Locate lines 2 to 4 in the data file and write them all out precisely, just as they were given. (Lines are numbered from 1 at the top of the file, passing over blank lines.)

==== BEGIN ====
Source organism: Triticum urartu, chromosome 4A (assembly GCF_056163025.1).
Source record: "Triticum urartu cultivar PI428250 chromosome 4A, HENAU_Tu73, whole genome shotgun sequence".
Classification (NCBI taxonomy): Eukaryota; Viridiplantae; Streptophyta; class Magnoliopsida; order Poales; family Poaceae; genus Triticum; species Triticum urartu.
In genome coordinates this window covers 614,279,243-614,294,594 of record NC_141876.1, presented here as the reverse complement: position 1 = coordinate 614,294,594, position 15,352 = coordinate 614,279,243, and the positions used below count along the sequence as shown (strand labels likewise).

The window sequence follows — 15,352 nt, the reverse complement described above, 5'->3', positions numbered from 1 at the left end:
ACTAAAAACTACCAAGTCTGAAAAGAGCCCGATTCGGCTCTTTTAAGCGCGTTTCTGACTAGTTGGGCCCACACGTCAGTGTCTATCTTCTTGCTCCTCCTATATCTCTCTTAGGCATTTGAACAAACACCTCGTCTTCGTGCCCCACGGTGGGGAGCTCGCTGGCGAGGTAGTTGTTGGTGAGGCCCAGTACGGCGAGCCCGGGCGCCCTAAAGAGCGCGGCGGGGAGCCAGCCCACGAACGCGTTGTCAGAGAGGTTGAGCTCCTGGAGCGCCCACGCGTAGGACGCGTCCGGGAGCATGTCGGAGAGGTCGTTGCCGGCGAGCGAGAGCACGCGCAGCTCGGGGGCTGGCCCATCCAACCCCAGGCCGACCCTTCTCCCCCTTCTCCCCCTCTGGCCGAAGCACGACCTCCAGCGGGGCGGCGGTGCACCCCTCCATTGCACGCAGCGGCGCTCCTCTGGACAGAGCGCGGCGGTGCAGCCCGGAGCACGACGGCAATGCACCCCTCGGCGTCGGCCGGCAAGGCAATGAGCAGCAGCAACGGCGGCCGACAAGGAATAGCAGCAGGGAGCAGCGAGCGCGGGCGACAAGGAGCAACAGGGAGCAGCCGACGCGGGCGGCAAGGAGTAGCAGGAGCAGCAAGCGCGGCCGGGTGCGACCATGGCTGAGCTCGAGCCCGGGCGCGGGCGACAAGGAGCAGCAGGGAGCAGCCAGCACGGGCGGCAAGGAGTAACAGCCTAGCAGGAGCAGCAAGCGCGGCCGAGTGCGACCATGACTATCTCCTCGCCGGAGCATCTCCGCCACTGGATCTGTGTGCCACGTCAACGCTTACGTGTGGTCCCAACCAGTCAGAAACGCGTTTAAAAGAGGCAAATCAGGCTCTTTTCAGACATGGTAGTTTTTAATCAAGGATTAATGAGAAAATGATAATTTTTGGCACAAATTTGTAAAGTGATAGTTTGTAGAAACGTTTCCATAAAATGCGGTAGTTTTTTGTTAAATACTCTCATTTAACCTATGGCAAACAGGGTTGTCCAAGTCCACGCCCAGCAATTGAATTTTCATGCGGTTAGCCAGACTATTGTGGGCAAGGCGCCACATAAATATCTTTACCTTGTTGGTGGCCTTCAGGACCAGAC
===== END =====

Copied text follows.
Source record: "Triticum urartu cultivar PI428250 chromosome 4A, HENAU_Tu73, whole genome shotgun sequence".
Classification (NCBI taxonomy): Eukaryota; Viridiplantae; Streptophyta; class Magnoliopsida; order Poales; family Poaceae; genus Triticum; species Triticum urartu.
In genome coordinates this window covers 614,279,243-614,294,594 of record NC_141876.1, presented here as the reverse complement: position 1 = coordinate 614,294,594, position 15,352 = coordinate 614,279,243, and the positions used below count along the sequence as shown (strand labels likewise).